July 25, 2019
Author: Sikander Bizenjo
In the realm of education, you always hear the phrase “Article 25-A”, an article within the constitution of Pakistan that deals with free and quality education. By law, it is promised by the Government of Pakistan to provide free and quality education to every child aged 5 to 16. Notice the word “every”? That is every child, male or female, without any discrimination whatsoever. However, ground realities in Pakistan paint a rather a
Human Rights Watch reports that over 22 million children in Pakistan are out of schools, majority of them girls. The reports further asserts that 32% of the girls drop out after primary school and by the grade 9 th , less than 15% of girls are still enrolled in a school. The impact of this failure from the government is far-reaching and on generations to come. These girls, when economically dependent on male counterparts are often most marginalized and vulnerable segment of the society. Hence, we are ranked as a second worst country by World Economic Forum in their gender equality index. Not only are they vulnerable, but also isolated from making contributions for the betterment of the country. Furthermore, Pakistan is currently one of the youngest countries in the world with over 60% of its population under 30; yet, the contributions from half of this population, i.e. from females, is minimal.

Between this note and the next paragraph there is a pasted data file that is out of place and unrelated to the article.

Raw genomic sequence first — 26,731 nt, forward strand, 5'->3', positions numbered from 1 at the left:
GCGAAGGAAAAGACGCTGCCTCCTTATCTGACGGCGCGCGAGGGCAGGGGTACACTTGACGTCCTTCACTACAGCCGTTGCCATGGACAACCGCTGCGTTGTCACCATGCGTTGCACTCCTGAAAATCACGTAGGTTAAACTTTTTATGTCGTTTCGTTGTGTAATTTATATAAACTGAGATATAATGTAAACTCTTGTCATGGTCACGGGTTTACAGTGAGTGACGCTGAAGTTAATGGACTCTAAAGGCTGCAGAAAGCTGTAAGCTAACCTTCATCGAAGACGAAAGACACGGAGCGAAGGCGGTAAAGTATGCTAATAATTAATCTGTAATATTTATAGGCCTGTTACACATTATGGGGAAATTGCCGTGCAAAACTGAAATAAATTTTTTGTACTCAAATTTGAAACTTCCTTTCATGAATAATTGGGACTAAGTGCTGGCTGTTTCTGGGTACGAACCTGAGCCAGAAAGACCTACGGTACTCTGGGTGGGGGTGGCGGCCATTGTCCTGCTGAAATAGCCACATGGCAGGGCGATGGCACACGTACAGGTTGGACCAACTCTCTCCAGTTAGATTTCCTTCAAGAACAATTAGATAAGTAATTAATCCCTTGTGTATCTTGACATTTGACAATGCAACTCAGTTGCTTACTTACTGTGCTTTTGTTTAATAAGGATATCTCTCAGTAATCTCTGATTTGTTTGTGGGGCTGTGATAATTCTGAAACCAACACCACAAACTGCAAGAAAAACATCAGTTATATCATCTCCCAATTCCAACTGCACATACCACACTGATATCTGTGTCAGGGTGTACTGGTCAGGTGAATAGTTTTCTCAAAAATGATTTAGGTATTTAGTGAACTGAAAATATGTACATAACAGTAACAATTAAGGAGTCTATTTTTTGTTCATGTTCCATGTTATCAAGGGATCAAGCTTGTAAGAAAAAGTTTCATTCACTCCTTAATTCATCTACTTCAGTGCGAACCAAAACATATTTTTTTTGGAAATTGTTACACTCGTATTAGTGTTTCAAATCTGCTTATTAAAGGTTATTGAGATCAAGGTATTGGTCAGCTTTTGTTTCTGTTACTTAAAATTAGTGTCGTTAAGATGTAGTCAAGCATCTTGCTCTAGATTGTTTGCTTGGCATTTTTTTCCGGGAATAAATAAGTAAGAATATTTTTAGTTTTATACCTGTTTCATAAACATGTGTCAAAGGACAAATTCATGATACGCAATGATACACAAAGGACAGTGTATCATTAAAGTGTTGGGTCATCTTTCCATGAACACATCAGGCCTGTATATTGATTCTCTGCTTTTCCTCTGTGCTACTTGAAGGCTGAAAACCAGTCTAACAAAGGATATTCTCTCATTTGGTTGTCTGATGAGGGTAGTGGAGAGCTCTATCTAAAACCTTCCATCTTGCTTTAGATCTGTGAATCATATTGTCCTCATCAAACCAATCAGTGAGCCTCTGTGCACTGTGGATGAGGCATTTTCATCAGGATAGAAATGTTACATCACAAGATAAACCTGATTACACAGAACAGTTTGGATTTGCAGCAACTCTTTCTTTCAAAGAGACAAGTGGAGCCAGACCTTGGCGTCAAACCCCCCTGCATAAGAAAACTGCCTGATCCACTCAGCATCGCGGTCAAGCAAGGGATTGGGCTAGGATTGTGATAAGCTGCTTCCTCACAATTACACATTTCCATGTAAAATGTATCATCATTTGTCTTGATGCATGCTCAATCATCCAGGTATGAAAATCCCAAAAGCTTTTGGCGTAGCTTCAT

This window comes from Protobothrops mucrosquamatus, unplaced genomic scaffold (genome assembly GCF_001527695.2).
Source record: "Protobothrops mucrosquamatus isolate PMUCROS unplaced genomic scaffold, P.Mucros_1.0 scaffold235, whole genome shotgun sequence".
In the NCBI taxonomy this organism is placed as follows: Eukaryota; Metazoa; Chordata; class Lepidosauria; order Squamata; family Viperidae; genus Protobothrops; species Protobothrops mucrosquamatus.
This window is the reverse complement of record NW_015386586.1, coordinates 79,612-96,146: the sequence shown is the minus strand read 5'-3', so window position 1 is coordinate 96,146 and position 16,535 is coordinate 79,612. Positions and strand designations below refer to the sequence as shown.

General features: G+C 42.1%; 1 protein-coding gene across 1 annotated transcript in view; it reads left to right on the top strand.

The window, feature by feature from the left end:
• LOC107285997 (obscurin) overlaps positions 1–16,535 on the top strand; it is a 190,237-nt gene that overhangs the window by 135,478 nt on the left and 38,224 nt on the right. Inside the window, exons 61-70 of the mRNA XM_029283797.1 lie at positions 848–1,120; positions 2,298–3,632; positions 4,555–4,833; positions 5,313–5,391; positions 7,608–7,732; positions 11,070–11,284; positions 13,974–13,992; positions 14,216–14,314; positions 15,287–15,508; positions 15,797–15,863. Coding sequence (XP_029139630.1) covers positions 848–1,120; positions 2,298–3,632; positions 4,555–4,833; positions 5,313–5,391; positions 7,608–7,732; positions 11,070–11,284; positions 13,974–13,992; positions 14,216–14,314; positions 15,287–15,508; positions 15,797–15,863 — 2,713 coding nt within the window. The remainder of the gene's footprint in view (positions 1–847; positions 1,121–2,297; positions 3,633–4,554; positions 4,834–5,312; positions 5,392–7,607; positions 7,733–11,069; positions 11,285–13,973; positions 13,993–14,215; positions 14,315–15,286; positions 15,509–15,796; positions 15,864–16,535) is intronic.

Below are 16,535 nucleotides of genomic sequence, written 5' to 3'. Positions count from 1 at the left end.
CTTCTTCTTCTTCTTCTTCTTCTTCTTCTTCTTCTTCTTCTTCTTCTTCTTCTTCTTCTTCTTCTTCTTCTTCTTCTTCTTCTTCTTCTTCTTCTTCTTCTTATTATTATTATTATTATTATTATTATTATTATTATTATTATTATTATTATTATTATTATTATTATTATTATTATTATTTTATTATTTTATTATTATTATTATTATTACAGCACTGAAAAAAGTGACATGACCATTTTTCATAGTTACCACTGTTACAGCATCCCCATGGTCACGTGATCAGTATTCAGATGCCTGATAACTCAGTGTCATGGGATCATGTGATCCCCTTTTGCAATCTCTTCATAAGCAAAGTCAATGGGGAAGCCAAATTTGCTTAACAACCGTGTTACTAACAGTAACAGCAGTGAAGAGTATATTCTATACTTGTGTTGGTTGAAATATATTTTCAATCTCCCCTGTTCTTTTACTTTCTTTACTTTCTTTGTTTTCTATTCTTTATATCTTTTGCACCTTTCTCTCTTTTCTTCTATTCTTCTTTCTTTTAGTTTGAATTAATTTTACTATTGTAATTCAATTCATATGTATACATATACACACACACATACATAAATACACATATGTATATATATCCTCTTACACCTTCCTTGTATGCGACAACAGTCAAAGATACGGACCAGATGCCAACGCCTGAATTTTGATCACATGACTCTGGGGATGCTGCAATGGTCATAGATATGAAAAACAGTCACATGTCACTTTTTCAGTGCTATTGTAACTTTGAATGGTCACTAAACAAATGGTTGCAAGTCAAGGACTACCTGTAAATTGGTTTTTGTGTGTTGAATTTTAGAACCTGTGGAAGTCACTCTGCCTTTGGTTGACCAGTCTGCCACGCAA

The paucity of education to females creates additional barriers for women to vertically climb the social mobility ladder. This is evident from the fact that economic contributions from women in Pakistan are far lesser than our neighboring countries. An IMF study in 2018 titled, “Pursuing Women’s Economic Empowerment” claimed that Pakistan’s
Gross Domestic Product (GDP) would boost by at least 30% if gender gap – in terms of education – is closed.
Therefore, to progress sustainably and compete with the world, it is imperative to close the gender gap. Climbing up from the second-worst country, it will certainly be a daunting task but not insurmountable. As founder of Pakistan, Quaid-e-Azam, once remarked, “No nation can rise to the height of glory unless your women are side by side with you.”